Golf rules can be complex and can sometimes even leave seasoned golfers confused on what exactly to do. That’s why we’ve put together this article explaining what a lateral water hazard is. So you can make sure you have a full understanding of this golf rule.
What is a lateral water hazard?
A lateral water hazard is a body of water than runs alongside the golf hole. The reason this water hazard is different from others is that you are not able to take a drop behind it.
With a typical water hazard you may drop behind the water. This typically occurs when you have put a ball in the water. But with a lateral hazard the water will run alongside the entire hole meaning there is no “behind”.
The main difference in this type of hazard is that it offers you different relief options.
What to do when you hit into a lateral water hazard
When you hit into a lateral water hazard you have two options. First, you can drop the ball where you previously hit and take a single penalty stroke.
Your second option is to place the ball where it entered into the lateral hazard. You must place the ball within two club-lengths from the hazard but no closer to the hole.
How many strokes will I be penalized if I hit into one of these hazards?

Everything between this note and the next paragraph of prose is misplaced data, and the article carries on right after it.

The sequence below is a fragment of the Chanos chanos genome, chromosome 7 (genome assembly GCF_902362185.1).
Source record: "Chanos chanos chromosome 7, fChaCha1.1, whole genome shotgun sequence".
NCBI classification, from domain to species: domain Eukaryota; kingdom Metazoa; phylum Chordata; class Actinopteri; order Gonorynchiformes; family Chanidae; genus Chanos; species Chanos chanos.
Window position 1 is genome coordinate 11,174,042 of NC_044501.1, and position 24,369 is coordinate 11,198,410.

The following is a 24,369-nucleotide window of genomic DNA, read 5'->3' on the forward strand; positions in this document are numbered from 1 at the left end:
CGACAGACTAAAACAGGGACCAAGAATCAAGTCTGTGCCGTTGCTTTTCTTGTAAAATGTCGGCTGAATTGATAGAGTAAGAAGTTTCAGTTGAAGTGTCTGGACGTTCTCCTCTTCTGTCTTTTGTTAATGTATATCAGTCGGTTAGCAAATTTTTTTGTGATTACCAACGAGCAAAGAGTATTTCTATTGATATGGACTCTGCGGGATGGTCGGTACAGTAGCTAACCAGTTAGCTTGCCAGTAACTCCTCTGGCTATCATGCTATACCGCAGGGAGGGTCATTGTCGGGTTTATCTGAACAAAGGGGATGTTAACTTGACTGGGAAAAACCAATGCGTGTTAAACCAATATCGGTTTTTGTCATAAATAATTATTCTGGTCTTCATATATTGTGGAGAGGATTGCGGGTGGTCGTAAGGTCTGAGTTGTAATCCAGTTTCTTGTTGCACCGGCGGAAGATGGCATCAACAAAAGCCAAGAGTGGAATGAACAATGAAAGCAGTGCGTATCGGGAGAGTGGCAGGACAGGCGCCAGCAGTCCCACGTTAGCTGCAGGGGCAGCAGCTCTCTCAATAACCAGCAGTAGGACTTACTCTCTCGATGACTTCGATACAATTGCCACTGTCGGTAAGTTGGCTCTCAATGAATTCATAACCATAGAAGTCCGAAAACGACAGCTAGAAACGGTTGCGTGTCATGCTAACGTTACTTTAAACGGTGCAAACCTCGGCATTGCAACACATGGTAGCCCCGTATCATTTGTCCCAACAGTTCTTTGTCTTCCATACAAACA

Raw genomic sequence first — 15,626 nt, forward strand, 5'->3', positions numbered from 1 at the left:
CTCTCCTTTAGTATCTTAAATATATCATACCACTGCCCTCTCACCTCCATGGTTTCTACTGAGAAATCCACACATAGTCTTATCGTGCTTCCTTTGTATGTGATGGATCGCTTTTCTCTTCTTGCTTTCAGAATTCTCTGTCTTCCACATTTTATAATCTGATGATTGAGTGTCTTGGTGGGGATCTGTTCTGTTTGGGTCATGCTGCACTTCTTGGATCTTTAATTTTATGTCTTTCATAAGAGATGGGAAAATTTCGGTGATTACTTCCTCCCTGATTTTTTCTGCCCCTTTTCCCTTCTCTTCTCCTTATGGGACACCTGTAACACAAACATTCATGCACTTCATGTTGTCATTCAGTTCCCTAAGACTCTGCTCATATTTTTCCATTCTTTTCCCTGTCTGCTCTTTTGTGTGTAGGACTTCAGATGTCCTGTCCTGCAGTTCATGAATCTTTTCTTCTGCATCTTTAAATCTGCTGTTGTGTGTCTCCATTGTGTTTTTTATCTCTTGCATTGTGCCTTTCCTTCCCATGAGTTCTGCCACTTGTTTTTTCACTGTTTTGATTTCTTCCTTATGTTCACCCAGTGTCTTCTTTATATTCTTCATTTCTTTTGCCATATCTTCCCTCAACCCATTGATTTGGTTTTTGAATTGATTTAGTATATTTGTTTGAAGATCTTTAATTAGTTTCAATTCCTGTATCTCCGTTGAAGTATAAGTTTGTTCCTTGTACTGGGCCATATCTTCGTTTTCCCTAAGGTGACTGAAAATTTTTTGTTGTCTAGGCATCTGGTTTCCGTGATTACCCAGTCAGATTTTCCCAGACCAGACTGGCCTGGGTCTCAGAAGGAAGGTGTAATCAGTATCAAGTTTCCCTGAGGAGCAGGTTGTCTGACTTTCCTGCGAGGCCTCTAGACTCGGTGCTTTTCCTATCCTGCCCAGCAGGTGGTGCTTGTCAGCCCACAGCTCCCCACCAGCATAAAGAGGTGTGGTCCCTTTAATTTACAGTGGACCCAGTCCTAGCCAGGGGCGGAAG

If you drive into a lateral water hazard your next shot after your drop will be your third.
1st shot – Drive
2nd Shot – Penalty Stroke
3rd Shot – Current shot
If you happen to hit your second shot into a one of these hazards then your next shot would be your fourth.
How many club lengths for lateral hazard
For a lateral hazard, your ball should be placed within two club-lengths at the point of entry into the lateral hazard no closer to the hole.
What to do if your course treats the woods as a lateral hazard?
If your course treats the woods or forest as a lateral hazard then you will likely have to take a drop.
Do you think your ball is playable? If so you can attempt to hit out of the lateral hazard.
If not you will either drop your ball from where you took your last shot with an additional penalty stroke. Or you must take a one-stroke penalty and drop the ball within two club-lengths of where you entered the hazard.
We hope you enjoyed our guide to understanding lateral hazards. If you have any questions regarding these rules or any information from our article feel free to reach out in the comments below.
If you did enjoy reading this article and want to see more we encourage you to check out our guide to understanding hybrid golf clubs.